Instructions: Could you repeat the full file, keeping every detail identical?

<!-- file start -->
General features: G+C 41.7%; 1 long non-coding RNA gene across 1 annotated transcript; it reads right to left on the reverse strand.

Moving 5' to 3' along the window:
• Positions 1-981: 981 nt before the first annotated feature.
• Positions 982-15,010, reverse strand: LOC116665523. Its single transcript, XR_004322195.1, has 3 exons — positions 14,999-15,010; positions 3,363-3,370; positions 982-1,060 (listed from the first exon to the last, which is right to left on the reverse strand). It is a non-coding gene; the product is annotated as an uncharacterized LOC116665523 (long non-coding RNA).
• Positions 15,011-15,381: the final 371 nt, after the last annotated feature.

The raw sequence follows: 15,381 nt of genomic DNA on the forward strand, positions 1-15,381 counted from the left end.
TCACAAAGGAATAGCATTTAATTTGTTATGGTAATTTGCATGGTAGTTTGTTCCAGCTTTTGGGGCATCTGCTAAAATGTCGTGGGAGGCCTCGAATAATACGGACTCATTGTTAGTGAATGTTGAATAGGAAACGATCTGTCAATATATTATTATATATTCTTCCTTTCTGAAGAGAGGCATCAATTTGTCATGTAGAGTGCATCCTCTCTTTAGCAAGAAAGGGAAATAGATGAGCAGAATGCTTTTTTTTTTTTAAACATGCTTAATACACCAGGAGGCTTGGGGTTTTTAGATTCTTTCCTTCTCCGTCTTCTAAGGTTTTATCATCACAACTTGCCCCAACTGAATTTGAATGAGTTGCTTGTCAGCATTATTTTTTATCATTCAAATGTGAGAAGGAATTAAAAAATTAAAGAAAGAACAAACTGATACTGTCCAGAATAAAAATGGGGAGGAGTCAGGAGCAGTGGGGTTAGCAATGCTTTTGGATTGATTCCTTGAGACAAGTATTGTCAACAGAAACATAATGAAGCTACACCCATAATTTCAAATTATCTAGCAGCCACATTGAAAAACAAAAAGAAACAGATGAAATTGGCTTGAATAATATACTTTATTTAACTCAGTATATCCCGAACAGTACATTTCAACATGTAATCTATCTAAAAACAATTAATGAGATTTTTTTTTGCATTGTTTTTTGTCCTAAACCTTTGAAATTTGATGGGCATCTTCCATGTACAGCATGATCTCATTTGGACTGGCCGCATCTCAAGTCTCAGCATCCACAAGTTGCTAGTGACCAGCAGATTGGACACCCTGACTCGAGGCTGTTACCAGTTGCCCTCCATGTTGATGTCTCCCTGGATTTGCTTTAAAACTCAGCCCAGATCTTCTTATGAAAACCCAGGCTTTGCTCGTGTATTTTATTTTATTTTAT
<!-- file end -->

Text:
General features: G+C 41.7%; 1 long non-coding RNA gene across 1 annotated transcript; it reads right to left on the reverse strand.

Moving 5' to 3' along the window:
• Positions 1-981: 981 nt before the first annotated feature.
• Positions 982-15,010, reverse strand: LOC116665523. Its single transcript, XR_004322195.1, has 3 exons — positions 14,999-15,010; positions 3,363-3,370; positions 982-1,060 (listed from the first exon to the last, which is right to left on the reverse strand). It is a non-coding gene; the product is annotated as an uncharacterized LOC116665523 (long non-coding RNA).
• Positions 15,011-15,381: the final 371 nt, after the last annotated feature.

The raw sequence follows: 15,381 nt of genomic DNA on the forward strand, positions 1-15,381 counted from the left end.
TCACAAAGGAATAGCATTTAATTTGTTATGGTAATTTGCATGGTAGTTTGTTCCAGCTTTTGGGGCATCTGCTAAAATGTCGTGGGAGGCCTCGAATAATACGGACTCATTGTTAGTGAATGTTGAATAGGAAACGATCTGTCAATATATTATTATATATTCTTCCTTTCTGAAGAGAGGCATCAATTTGTCATGTAGAGTGCATCCTCTCTTTAGCAAGAAAGGGAAATAGATGAGCAGAATGCTTTTTTTTTTTTAAACATGCTTAATACACCAGGAGGCTTGGGGTTTTTAGATTCTTTCCTTCTCCGTCTTCTAAGGTTTTATCATCACAACTTGCCCCAACTGAATTTGAATGAGTTGCTTGTCAGCATTATTTTTTATCATTCAAATGTGAGAAGGAATTAAAAAATTAAAGAAAGAACAAACTGATACTGTCCAGAATAAAAATGGGGAGGAGTCAGGAGCAGTGGGGTTAGCAATGCTTTTGGATTGATTCCTTGAGACAAGTATTGTCAACAGAAACATAATGAAGCTACACCCATAATTTCAAATTATCTAGCAGCCACATTGAAAAACAAAAAGAAACAGATGAAATTGGCTTGAATAATATACTTTATTTAACTCAGTATATCCCGAACAGTACATTTCAACATGTAATCTATCTAAAAACAATTAATGAGATTTTTTTTTGCATTGTTTTTTGTCCTAAACCTTTGAAATTTGATGGGCATCTTCCATGTACAGCATGATCTCATTTGGACTGGCCGCATCTCAAGTCTCAGCATCCACAAGTTGCTAGTGACCAGCAGATTGGACACCCTGACTCGAGGCTGTTACCAGTTGCCCTCCATGTTGATGTCTCCCTGGATTTGCTTTAAAACTCAGCCCAGATCTTCTTATGAAAACCCAGGCTTTGCTCGTGTATTTTATTTTATTTTAT